Wild Goose Qigong

 
Qigong developed well over 3,000 years ago, evolving out of a ritual dance created to generate internal Heat to dispel Damp conditions caused by central China’s climate. The growing list of benefits was catalogued and the result is a youthful body and calm mind, and longevity with greater quality of life. It is an enjoyable way to keep fit, reduce stress, gain flexibility and ease, and develop a positive mental attitude.


As a major component of Traditional Chinese Medicine, Qigong is used in major Chinese hospitals for pain management, and to cure chronic conditions, such as heart disease, hypertension, tuberculosis, asthma, bronchitis, arthritis, hepatitis, ulcers, nervous disorders, and Chronic Fatigue Syndrome, to name a few.


Through this self-regulating therapy you can learn to heal and prevent the more common complaints such as headache, backache, poor circulation, insomnia, depression, digestive disorders, and balance weight.

 


Dayan Qigong (Wild Goose Qigong) originates from the Kunlun Mountains, west of China and north of Tibet, during the Jin Dynasty over 1,800 years ago. The Daoist monks that lived there observed the movements and behaviour of the Wild Geese (known as birds of longevity) that shared the environment with them, and combined this experience with their own knowledge of Chinese medical principles to create a healthy exercise unlike any other, and one of unparalleled grace and beauty.


Dayan Qigong combines both vigorous and gentle movements that work directly on the acupuncture points and channels, stimulating and opening them, to encourage the free flow of Qi. Dynamic  movements such as jumping, shaking, swooping release the negative Qi (responsible for illness), while gentle movements gather fresh Qi, and meditation stores the accumulated pure Qi Dayan Qigong also includes methods of self-therapy and self-massage and energy transmission.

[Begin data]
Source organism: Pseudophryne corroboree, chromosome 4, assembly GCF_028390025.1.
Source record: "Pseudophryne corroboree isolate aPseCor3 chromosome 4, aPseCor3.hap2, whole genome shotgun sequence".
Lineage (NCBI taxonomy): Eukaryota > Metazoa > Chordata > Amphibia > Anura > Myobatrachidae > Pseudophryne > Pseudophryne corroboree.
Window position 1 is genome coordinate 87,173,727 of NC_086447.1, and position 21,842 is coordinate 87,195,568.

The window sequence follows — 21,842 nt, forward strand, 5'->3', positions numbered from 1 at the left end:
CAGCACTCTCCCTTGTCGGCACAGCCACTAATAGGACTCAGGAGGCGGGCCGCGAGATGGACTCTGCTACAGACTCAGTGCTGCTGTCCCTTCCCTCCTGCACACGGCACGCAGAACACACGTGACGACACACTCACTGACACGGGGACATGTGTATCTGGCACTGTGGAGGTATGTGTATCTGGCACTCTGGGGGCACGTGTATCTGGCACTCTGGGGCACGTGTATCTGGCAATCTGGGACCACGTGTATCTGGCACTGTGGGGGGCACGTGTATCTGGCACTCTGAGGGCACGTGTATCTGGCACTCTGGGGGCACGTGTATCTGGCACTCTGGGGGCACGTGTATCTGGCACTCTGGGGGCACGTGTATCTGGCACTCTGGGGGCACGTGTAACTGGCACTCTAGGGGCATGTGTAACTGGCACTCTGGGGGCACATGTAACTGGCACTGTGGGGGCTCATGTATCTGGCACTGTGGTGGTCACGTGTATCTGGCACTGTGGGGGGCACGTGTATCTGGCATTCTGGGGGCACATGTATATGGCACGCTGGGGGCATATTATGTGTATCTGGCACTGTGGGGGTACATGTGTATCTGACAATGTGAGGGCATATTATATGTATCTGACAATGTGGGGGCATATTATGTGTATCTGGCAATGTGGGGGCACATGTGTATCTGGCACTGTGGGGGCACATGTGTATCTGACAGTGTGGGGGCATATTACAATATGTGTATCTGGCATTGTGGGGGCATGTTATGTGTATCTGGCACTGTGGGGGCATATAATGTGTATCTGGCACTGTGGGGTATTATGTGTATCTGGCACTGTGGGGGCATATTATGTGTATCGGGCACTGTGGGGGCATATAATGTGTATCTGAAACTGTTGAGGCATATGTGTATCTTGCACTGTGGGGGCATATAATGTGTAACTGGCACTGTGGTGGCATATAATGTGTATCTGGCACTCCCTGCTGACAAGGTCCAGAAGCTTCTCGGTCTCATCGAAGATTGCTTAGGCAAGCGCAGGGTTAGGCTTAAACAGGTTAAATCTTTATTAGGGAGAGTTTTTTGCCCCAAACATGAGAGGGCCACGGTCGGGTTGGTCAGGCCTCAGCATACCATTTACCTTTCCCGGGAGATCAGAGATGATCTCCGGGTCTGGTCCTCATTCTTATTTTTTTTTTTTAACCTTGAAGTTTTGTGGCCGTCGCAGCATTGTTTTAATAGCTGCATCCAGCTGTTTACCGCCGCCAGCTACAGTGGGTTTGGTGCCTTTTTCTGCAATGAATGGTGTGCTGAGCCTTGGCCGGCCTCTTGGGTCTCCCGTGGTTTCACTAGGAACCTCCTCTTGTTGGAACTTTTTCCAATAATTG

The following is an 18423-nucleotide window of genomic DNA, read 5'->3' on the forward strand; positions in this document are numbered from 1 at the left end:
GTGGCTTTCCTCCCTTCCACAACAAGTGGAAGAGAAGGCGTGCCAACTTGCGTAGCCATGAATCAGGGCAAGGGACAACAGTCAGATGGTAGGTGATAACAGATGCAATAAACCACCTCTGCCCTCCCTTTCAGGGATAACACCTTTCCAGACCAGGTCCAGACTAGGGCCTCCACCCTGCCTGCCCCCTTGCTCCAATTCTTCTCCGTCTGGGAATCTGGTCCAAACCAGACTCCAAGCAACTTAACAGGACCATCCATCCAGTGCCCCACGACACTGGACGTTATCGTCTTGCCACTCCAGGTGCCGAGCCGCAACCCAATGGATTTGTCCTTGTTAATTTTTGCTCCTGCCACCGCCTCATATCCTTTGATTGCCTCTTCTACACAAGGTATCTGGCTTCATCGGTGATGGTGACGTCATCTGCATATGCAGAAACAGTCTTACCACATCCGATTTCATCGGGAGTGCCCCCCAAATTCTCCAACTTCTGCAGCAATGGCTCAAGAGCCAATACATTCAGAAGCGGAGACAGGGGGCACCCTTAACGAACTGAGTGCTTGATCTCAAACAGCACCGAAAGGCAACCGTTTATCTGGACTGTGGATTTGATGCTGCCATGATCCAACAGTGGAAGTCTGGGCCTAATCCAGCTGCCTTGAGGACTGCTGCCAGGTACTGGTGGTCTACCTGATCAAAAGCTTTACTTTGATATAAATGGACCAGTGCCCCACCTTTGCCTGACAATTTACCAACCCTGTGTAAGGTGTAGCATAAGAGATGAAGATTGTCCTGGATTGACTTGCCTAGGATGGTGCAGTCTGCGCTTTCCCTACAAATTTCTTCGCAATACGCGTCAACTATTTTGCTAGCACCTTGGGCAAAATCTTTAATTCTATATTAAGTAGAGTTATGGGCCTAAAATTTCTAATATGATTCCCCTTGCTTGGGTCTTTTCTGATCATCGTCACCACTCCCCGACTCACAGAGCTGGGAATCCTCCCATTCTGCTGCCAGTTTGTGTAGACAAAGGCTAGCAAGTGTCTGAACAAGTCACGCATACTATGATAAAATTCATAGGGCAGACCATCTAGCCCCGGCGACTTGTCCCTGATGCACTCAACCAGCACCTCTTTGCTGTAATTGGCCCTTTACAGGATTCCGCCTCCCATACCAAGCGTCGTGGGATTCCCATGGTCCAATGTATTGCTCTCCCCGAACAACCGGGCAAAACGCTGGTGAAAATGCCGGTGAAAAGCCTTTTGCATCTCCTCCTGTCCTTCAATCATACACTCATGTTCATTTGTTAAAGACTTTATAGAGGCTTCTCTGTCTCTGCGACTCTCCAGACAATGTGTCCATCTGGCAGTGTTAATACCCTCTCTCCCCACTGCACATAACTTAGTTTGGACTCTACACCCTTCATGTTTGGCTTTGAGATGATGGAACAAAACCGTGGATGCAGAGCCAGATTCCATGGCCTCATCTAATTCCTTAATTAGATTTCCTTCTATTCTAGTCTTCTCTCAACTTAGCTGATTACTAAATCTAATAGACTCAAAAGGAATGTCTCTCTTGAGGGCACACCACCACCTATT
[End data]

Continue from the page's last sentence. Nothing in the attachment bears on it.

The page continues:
Of the thousands of styles of Qigong practiced in the world today, Dayan Qigong is one of only eleven methods officially sanctioned by the Chinese government, as authentic and safe, after researching the history and lineage, its scientific validity, and the masses that have been cured of many illnesses and benefitted from the exercise, without the side-effects associated with the others or newer styles that have not yet stood the test of time.

 


This skill has been passed down to my Sifu Master Michael Tse (pictured above) by the late Grandmaster Yang Meijun (pictured right), who was the 27th generation inheritor of the skill, and passed away in 2002, at 104 years of age. Before she opened the system up to the public she was the only person in the entire world that knew the skill, as the tradition had been to pass it down to one person only. She learned from her grandfather, Yang De Shan, who had learned from a Daoist monk. Following the Japanese invasion and the Cultural Revolution, she realised she had a responsibility to promote Dayan Qigong to the public or risk losing it forever, as well as a service to the people whose health and spiritual wellbeing had suffered so much under these difficult times. While she was alive she was very famous and was regarded as one of China’s National Treasures. Master Tse was one of the few students in the world she ever permitted to teach her skill and use her name.


The syllabus includes forms and methods such as Wild Goose Qigong, Green Sea Swimming Dragon, Jade Pillar Gong, Cotton Palm, Triple Crossing Spiral Gong, Plum Blossom Gong, Dayan Fist,  Opening Heart Fragrance Transmission, 28 Constellation Gong, and Enlightenment Gong, among many others.

 

Qigong, meaning literally ‘energy work’, is an umbrella term for ancient Chinese internal training health exercises comprising movement, breathing, awareness, and meditation. It is based on traditional Chinese medical principles and the philosophies of Daoism, Buddhism, and Confucianism. Its primary aim lies in preventing disease, promoting health, resisting premature aging, and prolonging life.

Adam Wallace, 765 Anderson Ave, #1-4, Cliffside Park, NJ 07010. Tel: (212) 330 8327 email:wallace@dayanqigong.com